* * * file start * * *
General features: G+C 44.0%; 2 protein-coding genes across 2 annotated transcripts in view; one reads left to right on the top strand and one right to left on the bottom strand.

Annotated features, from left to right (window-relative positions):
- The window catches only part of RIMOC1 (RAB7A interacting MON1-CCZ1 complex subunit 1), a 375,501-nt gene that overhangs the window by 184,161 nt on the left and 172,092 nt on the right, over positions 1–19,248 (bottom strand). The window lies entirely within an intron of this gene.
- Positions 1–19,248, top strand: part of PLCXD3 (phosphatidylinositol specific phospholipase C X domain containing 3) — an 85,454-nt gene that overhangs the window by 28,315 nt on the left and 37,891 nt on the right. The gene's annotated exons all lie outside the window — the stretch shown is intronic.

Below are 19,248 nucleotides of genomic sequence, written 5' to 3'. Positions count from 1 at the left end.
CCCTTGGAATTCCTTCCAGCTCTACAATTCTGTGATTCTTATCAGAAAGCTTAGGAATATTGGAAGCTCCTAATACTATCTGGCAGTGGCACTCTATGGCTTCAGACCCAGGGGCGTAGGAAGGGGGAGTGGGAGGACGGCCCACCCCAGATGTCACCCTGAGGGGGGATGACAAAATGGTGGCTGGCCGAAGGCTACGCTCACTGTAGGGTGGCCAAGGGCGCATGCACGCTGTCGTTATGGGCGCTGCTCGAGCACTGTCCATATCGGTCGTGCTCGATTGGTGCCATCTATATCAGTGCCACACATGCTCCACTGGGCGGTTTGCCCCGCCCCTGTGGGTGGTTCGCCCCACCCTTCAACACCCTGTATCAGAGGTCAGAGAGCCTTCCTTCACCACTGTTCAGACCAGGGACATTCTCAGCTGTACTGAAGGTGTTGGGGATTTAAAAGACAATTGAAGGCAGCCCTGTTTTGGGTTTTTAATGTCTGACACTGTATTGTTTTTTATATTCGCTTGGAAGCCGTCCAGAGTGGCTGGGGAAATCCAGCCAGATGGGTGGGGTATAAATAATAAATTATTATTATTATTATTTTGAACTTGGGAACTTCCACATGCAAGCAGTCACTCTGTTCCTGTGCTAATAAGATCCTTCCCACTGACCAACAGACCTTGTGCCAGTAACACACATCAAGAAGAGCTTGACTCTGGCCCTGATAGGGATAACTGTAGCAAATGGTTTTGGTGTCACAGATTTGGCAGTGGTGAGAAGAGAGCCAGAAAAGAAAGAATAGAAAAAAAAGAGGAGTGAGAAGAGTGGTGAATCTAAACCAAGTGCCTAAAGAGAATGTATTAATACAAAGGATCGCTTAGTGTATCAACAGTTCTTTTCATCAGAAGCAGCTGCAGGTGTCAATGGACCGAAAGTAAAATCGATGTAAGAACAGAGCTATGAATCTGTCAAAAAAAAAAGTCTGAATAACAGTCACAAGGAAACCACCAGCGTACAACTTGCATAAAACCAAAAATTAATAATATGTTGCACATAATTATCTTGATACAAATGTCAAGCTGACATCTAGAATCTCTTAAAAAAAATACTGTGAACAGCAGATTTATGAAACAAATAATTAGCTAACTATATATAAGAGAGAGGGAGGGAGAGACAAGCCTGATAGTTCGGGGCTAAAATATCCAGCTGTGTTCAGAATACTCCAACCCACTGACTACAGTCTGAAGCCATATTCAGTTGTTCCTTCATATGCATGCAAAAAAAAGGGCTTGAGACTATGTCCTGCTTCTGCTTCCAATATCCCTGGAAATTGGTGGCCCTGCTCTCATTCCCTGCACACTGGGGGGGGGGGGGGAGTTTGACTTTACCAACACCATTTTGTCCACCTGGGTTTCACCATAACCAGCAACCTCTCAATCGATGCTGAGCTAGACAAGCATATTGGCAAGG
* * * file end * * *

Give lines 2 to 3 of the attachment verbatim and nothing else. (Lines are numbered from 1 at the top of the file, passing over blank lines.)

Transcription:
Annotated features, from left to right (window-relative positions):
- The window catches only part of RIMOC1 (RAB7A interacting MON1-CCZ1 complex subunit 1), a 375,501-nt gene that overhangs the window by 184,161 nt on the left and 172,092 nt on the right, over positions 1–19,248 (bottom strand). The window lies entirely within an intron of this gene.